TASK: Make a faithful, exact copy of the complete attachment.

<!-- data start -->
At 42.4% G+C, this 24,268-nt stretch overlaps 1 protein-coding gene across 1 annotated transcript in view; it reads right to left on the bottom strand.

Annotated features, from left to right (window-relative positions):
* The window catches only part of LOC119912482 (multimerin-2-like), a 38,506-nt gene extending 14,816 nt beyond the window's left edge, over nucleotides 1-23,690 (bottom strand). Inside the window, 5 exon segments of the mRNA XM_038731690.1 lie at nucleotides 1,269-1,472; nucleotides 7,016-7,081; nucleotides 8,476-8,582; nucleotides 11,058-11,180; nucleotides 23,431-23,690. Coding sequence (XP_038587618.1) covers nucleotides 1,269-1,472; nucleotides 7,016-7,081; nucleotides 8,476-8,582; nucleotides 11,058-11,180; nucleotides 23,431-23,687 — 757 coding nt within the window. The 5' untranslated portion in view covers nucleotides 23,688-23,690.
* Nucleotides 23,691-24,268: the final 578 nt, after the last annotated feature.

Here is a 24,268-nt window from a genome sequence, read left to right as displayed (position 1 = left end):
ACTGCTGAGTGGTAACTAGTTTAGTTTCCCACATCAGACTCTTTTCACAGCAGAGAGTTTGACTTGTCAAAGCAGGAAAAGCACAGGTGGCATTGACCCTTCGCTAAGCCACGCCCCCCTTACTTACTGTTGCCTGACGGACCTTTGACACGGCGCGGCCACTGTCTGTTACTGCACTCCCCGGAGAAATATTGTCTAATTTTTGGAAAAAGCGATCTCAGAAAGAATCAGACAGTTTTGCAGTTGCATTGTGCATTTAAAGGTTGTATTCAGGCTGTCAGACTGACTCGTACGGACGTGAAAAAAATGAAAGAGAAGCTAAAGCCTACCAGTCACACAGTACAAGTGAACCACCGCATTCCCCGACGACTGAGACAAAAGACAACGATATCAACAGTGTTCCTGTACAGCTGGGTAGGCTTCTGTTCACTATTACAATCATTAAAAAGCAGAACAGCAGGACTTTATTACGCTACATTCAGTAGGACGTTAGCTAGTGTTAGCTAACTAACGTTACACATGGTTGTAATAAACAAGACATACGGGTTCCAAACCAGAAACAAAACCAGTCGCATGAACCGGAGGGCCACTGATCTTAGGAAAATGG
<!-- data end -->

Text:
At 42.4% G+C, this 24,268-nt stretch overlaps 1 protein-coding gene across 1 annotated transcript in view; it reads right to left on the bottom strand.

Annotated features, from left to right (window-relative positions):
* The window catches only part of LOC119912482 (multimerin-2-like), a 38,506-nt gene extending 14,816 nt beyond the window's left edge, over nucleotides 1-23,690 (bottom strand). Inside the window, 5 exon segments of the mRNA XM_038731690.1 lie at nucleotides 1,269-1,472; nucleotides 7,016-7,081; nucleotides 8,476-8,582; nucleotides 11,058-11,180; nucleotides 23,431-23,690. Coding sequence (XP_038587618.1) covers nucleotides 1,269-1,472; nucleotides 7,016-7,081; nucleotides 8,476-8,582; nucleotides 11,058-11,180; nucleotides 23,431-23,687 — 757 coding nt within the window. The 5' untranslated portion in view covers nucleotides 23,688-23,690.
* Nucleotides 23,691-24,268: the final 578 nt, after the last annotated feature.

Here is a 24,268-nt window from a genome sequence, read left to right as displayed (position 1 = left end):
ACTGCTGAGTGGTAACTAGTTTAGTTTCCCACATCAGACTCTTTTCACAGCAGAGAGTTTGACTTGTCAAAGCAGGAAAAGCACAGGTGGCATTGACCCTTCGCTAAGCCACGCCCCCCTTACTTACTGTTGCCTGACGGACCTTTGACACGGCGCGGCCACTGTCTGTTACTGCACTCCCCGGAGAAATATTGTCTAATTTTTGGAAAAAGCGATCTCAGAAAGAATCAGACAGTTTTGCAGTTGCATTGTGCATTTAAAGGTTGTATTCAGGCTGTCAGACTGACTCGTACGGACGTGAAAAAAATGAAAGAGAAGCTAAAGCCTACCAGTCACACAGTACAAGTGAACCACCGCATTCCCCGACGACTGAGACAAAAGACAACGATATCAACAGTGTTCCTGTACAGCTGGGTAGGCTTCTGTTCACTATTACAATCATTAAAAAGCAGAACAGCAGGACTTTATTACGCTACATTCAGTAGGACGTTAGCTAGTGTTAGCTAACTAACGTTACACATGGTTGTAATAAACAAGACATACGGGTTCCAAACCAGAAACAAAACCAGTCGCATGAACCGGAGGGCCACTGATCTTAGGAAAATGG